“This is an honor to address you and one I had not expected,” he told them. “I am running for president because I know that my policies and vision will help hundreds of millions of middle-class Americans of all races, will lift people from poverty, and will help prevent people from becoming poor,” Romney said. “My campaign is about helping the people who need help. The course the president has set has not done that — and will not do that. My course will.”
Excerpts from Romney Speech to NAACP –
“I say again, if our priority is jobs, and that’s my priority, that’s something I’d change,” Romney said, referring to a study indicating that the healthcare law makes employers less likely to hire.
“I believe that if you understood who I truly am in my heart, and if it were possible to fully communicate what I believe is in the real, enduring best interest of African-American families, you would vote for me for president,” the presumptive GOP nominee said. “I want you to know that if I did not believe that my policies and my leadership would help families of color — and families of any color — more than the policies and leadership of President Obama, I would not be running for president.”
The campaign is hoping that the 14.4 percent unemployment among African-Americans — well above the national average of 8.2 — will make them more amenable to Romney’s argument. The former Massachusetts governor told the group that Obama’s economic policies are creating similar barriers to those that civil rights activists fought hard to remove.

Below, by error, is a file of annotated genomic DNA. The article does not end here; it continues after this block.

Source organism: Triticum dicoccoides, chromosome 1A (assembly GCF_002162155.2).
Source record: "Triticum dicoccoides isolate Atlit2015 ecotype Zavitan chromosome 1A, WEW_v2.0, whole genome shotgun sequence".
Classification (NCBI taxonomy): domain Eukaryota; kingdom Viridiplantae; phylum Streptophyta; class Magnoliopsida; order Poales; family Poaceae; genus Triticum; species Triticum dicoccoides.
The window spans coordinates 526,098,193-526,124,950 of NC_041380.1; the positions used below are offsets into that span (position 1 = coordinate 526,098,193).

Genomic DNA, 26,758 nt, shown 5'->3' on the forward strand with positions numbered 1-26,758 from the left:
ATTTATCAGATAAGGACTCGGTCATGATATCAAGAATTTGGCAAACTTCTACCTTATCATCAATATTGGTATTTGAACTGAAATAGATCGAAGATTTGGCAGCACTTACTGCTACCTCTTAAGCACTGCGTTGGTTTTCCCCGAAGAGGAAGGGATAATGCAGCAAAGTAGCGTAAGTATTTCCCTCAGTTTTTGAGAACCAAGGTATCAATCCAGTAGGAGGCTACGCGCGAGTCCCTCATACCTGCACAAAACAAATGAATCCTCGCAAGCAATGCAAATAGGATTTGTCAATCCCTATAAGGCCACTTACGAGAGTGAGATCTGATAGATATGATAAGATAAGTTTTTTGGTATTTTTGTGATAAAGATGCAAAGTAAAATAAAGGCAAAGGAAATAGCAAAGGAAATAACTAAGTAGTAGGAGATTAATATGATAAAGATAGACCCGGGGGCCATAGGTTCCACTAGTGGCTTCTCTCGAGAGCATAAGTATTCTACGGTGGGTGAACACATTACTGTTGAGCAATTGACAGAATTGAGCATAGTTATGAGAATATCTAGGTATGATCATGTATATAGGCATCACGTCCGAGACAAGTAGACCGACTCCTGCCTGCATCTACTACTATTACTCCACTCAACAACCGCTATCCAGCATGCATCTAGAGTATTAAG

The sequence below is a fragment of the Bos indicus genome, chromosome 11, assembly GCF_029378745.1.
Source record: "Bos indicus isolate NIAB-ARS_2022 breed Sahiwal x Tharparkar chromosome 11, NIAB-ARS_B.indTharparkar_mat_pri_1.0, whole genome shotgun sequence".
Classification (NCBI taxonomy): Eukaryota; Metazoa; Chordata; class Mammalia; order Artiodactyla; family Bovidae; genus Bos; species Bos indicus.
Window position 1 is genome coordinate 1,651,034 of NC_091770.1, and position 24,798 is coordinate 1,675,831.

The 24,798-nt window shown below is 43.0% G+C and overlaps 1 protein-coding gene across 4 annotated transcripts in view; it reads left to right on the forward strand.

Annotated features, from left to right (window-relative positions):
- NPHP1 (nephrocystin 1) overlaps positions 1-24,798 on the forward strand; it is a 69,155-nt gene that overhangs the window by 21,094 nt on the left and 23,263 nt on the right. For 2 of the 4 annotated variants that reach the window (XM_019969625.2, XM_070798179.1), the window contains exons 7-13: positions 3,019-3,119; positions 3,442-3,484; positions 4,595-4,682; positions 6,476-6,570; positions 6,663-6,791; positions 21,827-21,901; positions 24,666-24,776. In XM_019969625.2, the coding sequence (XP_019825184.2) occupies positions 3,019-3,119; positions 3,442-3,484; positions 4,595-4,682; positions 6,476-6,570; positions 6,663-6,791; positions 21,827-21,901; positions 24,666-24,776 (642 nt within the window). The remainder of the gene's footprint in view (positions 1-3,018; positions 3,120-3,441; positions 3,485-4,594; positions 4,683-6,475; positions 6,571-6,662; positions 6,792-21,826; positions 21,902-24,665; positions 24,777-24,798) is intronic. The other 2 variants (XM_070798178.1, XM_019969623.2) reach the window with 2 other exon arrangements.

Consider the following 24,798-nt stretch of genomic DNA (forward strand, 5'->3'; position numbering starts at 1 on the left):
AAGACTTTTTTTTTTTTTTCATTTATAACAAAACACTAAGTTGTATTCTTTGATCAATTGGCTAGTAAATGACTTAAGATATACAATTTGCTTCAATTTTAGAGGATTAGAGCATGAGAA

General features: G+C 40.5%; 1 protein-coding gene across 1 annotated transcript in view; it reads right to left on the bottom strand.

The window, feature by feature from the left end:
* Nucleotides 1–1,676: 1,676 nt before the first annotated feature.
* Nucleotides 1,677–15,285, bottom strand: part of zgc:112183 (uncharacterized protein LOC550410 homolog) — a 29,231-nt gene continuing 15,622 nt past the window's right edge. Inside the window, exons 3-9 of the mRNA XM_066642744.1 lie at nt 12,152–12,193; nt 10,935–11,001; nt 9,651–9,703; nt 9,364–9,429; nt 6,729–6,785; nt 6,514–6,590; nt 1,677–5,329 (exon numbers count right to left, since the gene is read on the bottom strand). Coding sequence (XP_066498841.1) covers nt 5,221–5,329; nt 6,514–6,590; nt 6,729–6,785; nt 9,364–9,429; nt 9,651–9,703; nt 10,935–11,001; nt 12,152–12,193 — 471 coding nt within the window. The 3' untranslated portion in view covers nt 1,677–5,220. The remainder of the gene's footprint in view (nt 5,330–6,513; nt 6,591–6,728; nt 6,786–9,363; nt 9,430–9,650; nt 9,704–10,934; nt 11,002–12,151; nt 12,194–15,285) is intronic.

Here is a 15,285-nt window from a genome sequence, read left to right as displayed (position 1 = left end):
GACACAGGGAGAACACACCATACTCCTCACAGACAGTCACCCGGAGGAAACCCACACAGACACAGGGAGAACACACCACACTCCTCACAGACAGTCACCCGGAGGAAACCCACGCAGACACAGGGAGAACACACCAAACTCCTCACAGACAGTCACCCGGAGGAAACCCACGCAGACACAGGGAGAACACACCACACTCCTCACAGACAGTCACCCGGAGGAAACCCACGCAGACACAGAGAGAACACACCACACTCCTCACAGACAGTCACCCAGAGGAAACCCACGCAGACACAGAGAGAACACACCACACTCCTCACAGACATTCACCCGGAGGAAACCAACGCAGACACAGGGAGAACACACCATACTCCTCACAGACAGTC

“If someone had told us in the 1950s or ’60s that a black citizen would serve as the 44th president, we would have been proud and many would have been surprised,” Romney said. “Picturing that day, we might have assumed that the American presidency would be the very last door of opportunity to be opened. Before that came to pass, every other barrier on the path to equal opportunity would surely have to come down.
“Of course, it hasn’t happened quite that way. Many barriers remain. Old inequities persist. In some ways, the challenges are even more complicated than before. And across America — and even within your own ranks — there are serious, honest debates about the way forward.”
He acknowledged the “venerable” status of the NAACP several times in his speech, and referred to the history of the organization.